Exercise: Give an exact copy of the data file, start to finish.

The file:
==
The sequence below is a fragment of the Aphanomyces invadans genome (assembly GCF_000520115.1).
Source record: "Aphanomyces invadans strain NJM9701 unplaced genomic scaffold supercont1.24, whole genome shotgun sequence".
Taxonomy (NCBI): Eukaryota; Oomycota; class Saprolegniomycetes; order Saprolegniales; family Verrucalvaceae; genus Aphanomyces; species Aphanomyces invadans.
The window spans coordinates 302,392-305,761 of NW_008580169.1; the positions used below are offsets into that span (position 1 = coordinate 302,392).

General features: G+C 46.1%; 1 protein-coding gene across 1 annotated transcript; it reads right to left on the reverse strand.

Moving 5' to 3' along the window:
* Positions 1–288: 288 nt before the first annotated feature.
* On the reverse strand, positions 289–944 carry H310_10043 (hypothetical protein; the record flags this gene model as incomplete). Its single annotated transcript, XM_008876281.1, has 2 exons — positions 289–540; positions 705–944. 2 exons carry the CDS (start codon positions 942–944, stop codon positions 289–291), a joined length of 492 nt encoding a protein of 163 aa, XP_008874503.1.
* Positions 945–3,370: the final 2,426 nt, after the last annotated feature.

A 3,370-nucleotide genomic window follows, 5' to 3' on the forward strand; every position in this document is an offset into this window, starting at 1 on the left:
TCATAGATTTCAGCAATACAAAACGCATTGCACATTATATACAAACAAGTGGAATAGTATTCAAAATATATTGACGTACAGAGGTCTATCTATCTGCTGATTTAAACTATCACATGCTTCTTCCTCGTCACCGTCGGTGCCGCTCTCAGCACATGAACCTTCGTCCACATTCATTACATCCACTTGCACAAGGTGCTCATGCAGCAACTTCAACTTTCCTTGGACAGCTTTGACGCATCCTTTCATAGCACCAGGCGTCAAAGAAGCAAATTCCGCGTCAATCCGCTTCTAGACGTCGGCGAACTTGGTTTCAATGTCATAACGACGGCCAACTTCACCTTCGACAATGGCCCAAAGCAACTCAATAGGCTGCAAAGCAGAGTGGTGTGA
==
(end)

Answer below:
The sequence below is a fragment of the Aphanomyces invadans genome (assembly GCF_000520115.1).
Source record: "Aphanomyces invadans strain NJM9701 unplaced genomic scaffold supercont1.24, whole genome shotgun sequence".
Taxonomy (NCBI): Eukaryota; Oomycota; class Saprolegniomycetes; order Saprolegniales; family Verrucalvaceae; genus Aphanomyces; species Aphanomyces invadans.
The window spans coordinates 302,392-305,761 of NW_008580169.1; the positions used below are offsets into that span (position 1 = coordinate 302,392).

General features: G+C 46.1%; 1 protein-coding gene across 1 annotated transcript; it reads right to left on the reverse strand.

Moving 5' to 3' along the window:
* Positions 1–288: 288 nt before the first annotated feature.
* On the reverse strand, positions 289–944 carry H310_10043 (hypothetical protein; the record flags this gene model as incomplete). Its single annotated transcript, XM_008876281.1, has 2 exons — positions 289–540; positions 705–944. 2 exons carry the CDS (start codon positions 942–944, stop codon positions 289–291), a joined length of 492 nt encoding a protein of 163 aa, XP_008874503.1.
* Positions 945–3,370: the final 2,426 nt, after the last annotated feature.

A 3,370-nucleotide genomic window follows, 5' to 3' on the forward strand; every position in this document is an offset into this window, starting at 1 on the left:
TCATAGATTTCAGCAATACAAAACGCATTGCACATTATATACAAACAAGTGGAATAGTATTCAAAATATATTGACGTACAGAGGTCTATCTATCTGCTGATTTAAACTATCACATGCTTCTTCCTCGTCACCGTCGGTGCCGCTCTCAGCACATGAACCTTCGTCCACATTCATTACATCCACTTGCACAAGGTGCTCATGCAGCAACTTCAACTTTCCTTGGACAGCTTTGACGCATCCTTTCATAGCACCAGGCGTCAAAGAAGCAAATTCCGCGTCAATCCGCTTCTAGACGTCGGCGAACTTGGTTTCAATGTCATAACGACGGCCAACTTCACCTTCGACAATGGCCCAAAGCAACTCAATAGGCTGCAAAGCAGAGTGGTGTGA